Children (0 – 59 months) should be weighed and measured frequently to ensure early detection of suboptimal growth and development. Caregivers are advised to bring the child for growth monitoring once a month in the first 2 years of life and every 3 months (2 and 5 years old) thereafter where the child will be weighed, length or height measured, the information plotted on the appropriate graph in the RtHB and the interpretations discussed with the caregiver presenting the child.
We will measure:
Vitamins and minerals play an important role in supporting the immune system and body functioning. Often children are deficient in some of the important vitamins and minerals and this will only show when the deficiency has reached critical levels.
The INP provides Vitamin A supplementation to targeted children. Children who lack Vitamin A lose weight, fail to grow properly and are more likely to get infections and to die from them. A lack of Vitamin A also damages the eye and is one of the main causes of blindness amongst children.
Children with low birth weights are given Vitamin A capsules, which boost the immune system and help with the child's developmental growth. Infants from 6 -11 months are given a single dose of Vitamin A to prevent severe illness. Children from 12 months to five years old are given a single dose at 12 months then a dose of every 6 months until 5 years of age.
Additional doses of Vitamin A are given to children who are severely malnourished, or who have persistent infectious diseases such as diarrhoea, measles or HIV infection.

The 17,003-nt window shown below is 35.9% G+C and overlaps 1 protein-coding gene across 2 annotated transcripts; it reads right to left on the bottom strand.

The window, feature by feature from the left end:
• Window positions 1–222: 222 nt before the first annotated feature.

Weight loss in children can also be due to worm infestation and this can be treated at the clinic with deworming medication.
Worm infestations negatively affect nutritional status when it causes intestinal bleeding, loss of appetite, diarrhoea or dysentery, and reducing the absorption of micronutrients. All children (from 2 years of age) should receive deworming medication every 6 months.
Disease-specific nutrition support, treatment and counselling
Nutritional education, information and counselling are given at all levels of care to people who have had:
Dieticians are placed within all the districts and sub-districts in the province. Outreach services are provided in communities which include prevention/promotion, treatment and counselling services.
Dietitians interact with various stakeholders in communities including; non-profit organisations, religious groups, other departments and civil society etc. group talks, education and training sessions as well as advisory services on several areas, e.g. food services, adaptation of normal diets, chronic disease management and healthy lifestyles.
Nutrition in Early Childhood Development
Nutrition services in the ECD sector are provided, including; growth monitoring and promotion, case detection, healthy eating, providing guidelines in terms of provision of meals and nutrition rehabilitation of malnourished children in daycare centres.
The National Primary School Nutrition Programme is managed by the Department of Education and aims to enhance the learning capacity of learners through the provision of a healthy meal at schools. The Integrated Nutrition Programme provides technical support to the Department of Education in the implementation of this programme.
Guidelines for tuck-shops in schools have been drafted to improve healthy eating at schools.
Food in institutions
The INP also contributes to the institutional care of clients through food service systems for the provision of balanced nutrition.
If you're a first time visitor to a health facility, you'll be asked to
These facility categories:
|Government Body:||(Western Cape Government)|
- Child Developmental Screening and Growth Monitoring (Service)
- Integrated Nutrition Programme - National Publications (Public Information) (File type: pdf; size: 152.88 KB)
- Integrated Nutrition Programme - A Foundation for Life (Public Information)
- Re-Establishing a Breastfeeding Culture in South Africa (Public Information)
- National Nutrition Strategic Plan 2002/03 - 2006/07 (Strategic Plan or Business Plan) (File type: pdf; size: 152.41 KB)